“Why Do So Many Lawyers Use WordPerfect?”

Interesting answers to the question posed to Ask MetaFilter today.

Of course, it begs the question of whether in fact “so many lawyers” actually do use WordPerfect. Do you or folks at your firm? If so, why?

Comments

  1. Well – this might have been true in the late Nineties, all major North American law firms switched around WP 7.

    This had virtually nothing to do with the quality of the word processing programmes (BTW I still recall how easy it was to programme macros in WP 5.1), but because clients moved to Microsoft Office and because Microsoft from its end had compatibility problems (none such from WP’s end).

    I have WP suite of products on this machine but I confess that I seldom even glance at them.

    There may be an exception for Ottawa firms, because the federal government still has a soft spot for Corel, and because when you’re that size you can make merit-based choices.

    But it’s simply not true today to claim any significant market share for Corel WordPerfect among large law firms.

  2. Simply not true, and as Simon says, hasn’t been for quite some time.

  3. Word Perfect is now inconvenient for law firms that exchange documents electronically because of the ubiquity of Word.

    We followed our clients to Word. This was made easier by the fact that the advantages of the earlier versions of Word Perfect faded as its various owners tarted it up to emulate Word. Word Perfect became even buggier than Word.

    Although Word Perfect’s automatic numbering and outline styles worked better than Word’s. Word’s cross-reference, table of contents and tables components were far superior.

  4. If I had my druthers, I’d still be using WordPerfect, for the same reason that, if I had my druthers, I’d drive a stick shift. With WordPerfect, I’m doing the driving. With Word, Word does the driving.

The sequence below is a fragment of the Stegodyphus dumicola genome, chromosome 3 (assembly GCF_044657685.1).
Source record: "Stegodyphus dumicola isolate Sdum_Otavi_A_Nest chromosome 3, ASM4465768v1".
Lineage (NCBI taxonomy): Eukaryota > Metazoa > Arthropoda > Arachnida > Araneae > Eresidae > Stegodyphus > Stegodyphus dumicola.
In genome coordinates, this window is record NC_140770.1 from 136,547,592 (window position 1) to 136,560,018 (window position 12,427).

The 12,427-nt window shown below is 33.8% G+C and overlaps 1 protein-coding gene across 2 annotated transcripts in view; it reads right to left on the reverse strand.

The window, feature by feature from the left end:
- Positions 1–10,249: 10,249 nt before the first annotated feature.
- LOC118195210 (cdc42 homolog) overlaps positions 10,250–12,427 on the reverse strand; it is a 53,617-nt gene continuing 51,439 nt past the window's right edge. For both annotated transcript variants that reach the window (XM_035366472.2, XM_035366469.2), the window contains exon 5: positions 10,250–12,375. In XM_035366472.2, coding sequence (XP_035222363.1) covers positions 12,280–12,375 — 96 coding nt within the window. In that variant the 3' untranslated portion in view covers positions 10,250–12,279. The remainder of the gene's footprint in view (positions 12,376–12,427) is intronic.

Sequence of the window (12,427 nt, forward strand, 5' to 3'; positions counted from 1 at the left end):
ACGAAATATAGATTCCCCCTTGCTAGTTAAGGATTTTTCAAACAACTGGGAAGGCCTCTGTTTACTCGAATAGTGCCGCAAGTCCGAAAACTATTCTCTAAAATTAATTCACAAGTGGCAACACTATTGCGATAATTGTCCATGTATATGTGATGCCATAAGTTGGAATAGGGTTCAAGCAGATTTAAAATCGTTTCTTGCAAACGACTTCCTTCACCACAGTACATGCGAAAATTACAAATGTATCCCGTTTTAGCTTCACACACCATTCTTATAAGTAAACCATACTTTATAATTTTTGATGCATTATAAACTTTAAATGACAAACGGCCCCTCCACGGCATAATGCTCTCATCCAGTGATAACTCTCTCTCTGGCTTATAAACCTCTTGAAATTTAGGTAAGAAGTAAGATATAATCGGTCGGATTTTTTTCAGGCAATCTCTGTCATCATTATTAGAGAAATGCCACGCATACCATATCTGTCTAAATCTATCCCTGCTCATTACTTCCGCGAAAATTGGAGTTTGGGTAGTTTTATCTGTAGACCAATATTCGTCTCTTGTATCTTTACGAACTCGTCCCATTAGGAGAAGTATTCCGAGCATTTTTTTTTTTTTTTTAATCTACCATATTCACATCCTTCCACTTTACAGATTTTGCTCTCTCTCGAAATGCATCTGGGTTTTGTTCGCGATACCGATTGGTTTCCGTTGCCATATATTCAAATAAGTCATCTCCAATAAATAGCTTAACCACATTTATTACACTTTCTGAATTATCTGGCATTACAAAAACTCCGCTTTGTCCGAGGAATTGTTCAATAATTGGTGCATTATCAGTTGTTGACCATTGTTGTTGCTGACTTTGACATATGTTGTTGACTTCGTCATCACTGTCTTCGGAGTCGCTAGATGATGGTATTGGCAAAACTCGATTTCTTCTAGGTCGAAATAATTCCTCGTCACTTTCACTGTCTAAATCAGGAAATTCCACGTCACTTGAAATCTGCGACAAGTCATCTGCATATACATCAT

5. I’ve never seen anything but Word used anywhere I’ve worked. Since lawyers, as a group, are generally risk-averse and change-phobic, I imagine that (as Bruce Eddy mentions in comment 3) they will only move from Word to whatever comes next (web-based suites?) after their clients have done so in sufficient numbers.

    Interestingly (to me anyway), whenever I’ve suggested changing to another product — Open Office, for example — the primary concern has always been formatting incompatibilities. What seems to be most important is that the lawyer feels comfortable with the way the document looks on his or her screen, and they will simply assume that because it’s a Word document, it will look exactly the same everywhere else. And, as everyone knows, this is guaranteed when using Word.

    These are often the same lawyers who use Word as their email editor because they “want their email to look professional.” Descriptions of the horrific mess of extraneous code contained in Word-generated email usually elicits a glassy-eyed stare.

  6. My preference years ago was WordPerfect primarily because there wasn’t the metadata created that there is with Word (thinking in terms of ediscovery). But times changed and clients demanded their law firms be able to share documents with them.

    Any law firms using Google Docs yet? ;-)

  7. I’ve worked mostly in firms that used Word actually, although a couple did use WordPerfect (and I preferred it). It seems to really be on the decline though.

  8. I think most law firms use Word. The US DOJ-AD uses WordPerfect, but I think that’s because they are always investigating Microsoft for antitrust issues. The Federal Government (ours) seems to prefer WordPerfect, but I’ve always thought that was because Corel was based in Ottawa.

    I actually prefer WordPerfect, but the blasted thing crashes with large files.

  9. Folks, here are the actual numbers from the annual ABA Survey of Legal Technology, 2007 edition. Almost 2000 responses to the survey. 35.7% of lawyers reported having WordPerfect available. 96.3% reported having Word available.

    If you are the kind of person who likes to have almost total control over the coding of your documents, WordPerfect is great. How many times have you wasted time on a document in Word because some hidden code was causing a formatting problem? Certain versions of WP were notoriously flaky (v7 esp), but I found WP 11 to be very stable – I can’t remember it ever crashing. Hard to live without Office though. It’s the standard.